Halloween is typically a night for hidden fears to manifest. This usually takes the form of imaginary horrors. People break out their favorite horror movies, dress up as monsters and try to scare each other with ghost stories. But things changed from the fun sort of scary to the much more tragic form in 1981. That date marks Halloween when the corpse of an unknown woman was found in Dixie, Georgia. The body was simply referred to as Jane Doe when police discovered it in a cornfield. It appeared that the unknown woman had been brutally beaten and even stabbed in the stomach. Despite the severity of these two forms of attack, they’re not what would ultimately prove to be her undoing. The then-unknown woman had finally died after being strangled. After she was killed the attacker covered her with some tree limbs and leaves in order to hide them from sight.

The sheer brutality of the attacks made against her created a lot of additional issues with her identification. She’d been severely beaten to the point where it was difficult to know what she would have looked like in her normal state. Police sketch artists would do their best, and a rough approximation of her image was released to the public. The police would include some basic details along with the sketch. This included the fact that she was 5’2″ and weighed 105 lbs. Police estimated that her age was somewhere between 18 and 24. Sadly, the search for her identity was clearly not going to be an easy task. Time went on with no real response from the public. The missing person databases used by police proved equally frustrating. The question of her identity would even persist after her murderer was found. Two years after the murder a traveling fair worker by the name of George Newsome was found with rope that perfectly matched the strangulation wounds on Jane Doe’s neck. It’s easy to imagine that this would finally shed light on the unknown woman’s identity. Newsome’s quick escape from the police prevented that from happening.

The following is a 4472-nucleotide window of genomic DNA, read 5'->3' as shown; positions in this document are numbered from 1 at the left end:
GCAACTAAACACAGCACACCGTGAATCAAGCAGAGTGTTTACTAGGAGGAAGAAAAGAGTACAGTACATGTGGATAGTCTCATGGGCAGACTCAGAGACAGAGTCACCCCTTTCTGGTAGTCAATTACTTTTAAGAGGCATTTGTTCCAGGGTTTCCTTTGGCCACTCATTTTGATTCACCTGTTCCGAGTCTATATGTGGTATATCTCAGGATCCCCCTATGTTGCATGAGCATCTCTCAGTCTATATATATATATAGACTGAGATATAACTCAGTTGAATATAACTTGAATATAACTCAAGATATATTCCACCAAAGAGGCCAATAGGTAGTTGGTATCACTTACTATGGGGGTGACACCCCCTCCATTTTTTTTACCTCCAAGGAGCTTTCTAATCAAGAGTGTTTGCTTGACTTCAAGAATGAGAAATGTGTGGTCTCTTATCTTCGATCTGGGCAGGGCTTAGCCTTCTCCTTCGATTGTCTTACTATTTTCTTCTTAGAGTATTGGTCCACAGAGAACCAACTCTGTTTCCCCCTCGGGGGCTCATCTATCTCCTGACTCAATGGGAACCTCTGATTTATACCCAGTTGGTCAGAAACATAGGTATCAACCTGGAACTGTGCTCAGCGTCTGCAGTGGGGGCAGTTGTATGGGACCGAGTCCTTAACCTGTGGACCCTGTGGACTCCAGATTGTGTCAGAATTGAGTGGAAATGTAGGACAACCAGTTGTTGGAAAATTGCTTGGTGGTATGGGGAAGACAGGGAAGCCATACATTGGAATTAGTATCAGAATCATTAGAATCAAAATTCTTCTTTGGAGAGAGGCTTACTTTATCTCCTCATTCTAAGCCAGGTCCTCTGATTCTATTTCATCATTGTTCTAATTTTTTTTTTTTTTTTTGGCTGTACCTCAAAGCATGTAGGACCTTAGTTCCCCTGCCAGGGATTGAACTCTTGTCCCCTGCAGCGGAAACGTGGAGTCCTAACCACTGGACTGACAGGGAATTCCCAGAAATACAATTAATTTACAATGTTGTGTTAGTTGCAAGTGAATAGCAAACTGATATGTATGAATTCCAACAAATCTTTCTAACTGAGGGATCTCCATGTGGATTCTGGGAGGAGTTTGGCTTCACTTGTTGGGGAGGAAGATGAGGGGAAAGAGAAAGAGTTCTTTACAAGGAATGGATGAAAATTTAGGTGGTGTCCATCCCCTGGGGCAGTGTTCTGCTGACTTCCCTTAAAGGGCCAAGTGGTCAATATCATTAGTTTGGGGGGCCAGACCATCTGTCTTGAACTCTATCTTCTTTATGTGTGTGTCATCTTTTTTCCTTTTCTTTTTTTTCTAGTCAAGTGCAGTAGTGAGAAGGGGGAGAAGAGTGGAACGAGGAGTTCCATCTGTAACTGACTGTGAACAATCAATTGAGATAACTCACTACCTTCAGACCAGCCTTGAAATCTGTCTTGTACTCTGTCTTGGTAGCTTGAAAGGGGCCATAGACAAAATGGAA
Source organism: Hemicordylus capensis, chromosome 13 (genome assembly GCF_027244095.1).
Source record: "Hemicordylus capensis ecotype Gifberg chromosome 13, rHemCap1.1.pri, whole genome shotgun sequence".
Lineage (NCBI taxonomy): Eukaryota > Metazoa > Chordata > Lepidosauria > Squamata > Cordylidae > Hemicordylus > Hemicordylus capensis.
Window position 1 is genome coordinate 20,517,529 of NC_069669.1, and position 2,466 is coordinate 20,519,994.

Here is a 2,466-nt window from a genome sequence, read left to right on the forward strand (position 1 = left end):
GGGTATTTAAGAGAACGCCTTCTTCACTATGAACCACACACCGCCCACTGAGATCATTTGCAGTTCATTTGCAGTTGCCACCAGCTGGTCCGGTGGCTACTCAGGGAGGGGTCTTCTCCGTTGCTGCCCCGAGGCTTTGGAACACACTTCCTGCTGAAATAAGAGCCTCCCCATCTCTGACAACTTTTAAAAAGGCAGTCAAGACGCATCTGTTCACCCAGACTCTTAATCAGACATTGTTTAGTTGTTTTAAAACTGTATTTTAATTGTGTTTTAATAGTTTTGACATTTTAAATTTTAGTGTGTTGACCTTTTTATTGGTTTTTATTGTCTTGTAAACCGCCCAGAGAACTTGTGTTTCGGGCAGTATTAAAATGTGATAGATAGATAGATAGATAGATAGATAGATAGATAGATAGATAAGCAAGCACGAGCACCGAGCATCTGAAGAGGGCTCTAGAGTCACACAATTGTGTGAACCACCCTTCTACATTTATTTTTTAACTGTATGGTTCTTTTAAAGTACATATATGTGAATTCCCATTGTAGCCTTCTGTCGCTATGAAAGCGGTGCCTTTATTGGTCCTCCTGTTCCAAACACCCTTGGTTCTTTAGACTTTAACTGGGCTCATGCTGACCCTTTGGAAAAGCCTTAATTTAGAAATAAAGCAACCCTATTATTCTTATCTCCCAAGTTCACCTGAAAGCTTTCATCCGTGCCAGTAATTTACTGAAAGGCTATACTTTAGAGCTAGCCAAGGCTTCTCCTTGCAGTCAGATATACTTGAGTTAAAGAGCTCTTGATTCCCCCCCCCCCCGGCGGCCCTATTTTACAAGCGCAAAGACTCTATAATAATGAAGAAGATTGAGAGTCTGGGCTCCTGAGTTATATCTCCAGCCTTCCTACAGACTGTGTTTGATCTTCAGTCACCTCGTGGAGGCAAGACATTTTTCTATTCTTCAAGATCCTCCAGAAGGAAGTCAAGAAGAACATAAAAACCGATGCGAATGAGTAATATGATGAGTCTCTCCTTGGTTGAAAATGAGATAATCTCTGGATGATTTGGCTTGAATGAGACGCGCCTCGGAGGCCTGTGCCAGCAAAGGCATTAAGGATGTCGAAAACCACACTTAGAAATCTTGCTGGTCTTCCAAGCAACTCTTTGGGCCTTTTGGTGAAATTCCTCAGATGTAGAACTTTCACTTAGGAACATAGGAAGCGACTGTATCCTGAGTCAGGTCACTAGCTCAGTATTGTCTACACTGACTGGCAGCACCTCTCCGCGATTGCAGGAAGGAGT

The police were once again able to apprehend Newsome in 1983. He admitted to meeting the woman a fair located in Tallahassee, Florida. Newsome refused to comply with any requests to release her name. This silence would continue for five years. During this time the young woman’s grave would simply read “Known only to God” along with the date she died and was buried. George Newsome would eventually die in prison. The murderer would continue to remain silent on the young woman’s identity for the entirety of his five years in prison. It seemed that he’d take that information with him to the grave. Even the most hopeful began to assume that was the case. As time went by the chance of any new leads seemed less and less likely. But everything changed a full 39 years after the initial discovery of the young woman’s remains. Thirty-nine years after the discovery the police would receive a phone call. A friend of someone who’d gone missing 39 years ago had come across an old sketch from the police’s investigation. The sketch was similar enough to her missing friend that she had to inquire about the possibility of a match. This would lead to genetic testing against the friend’s family members. It proved to be a match. And with that the mystery was solved and Cheryl Hammack can rest in peace with her real name instead of the “Jane Doe” moniker.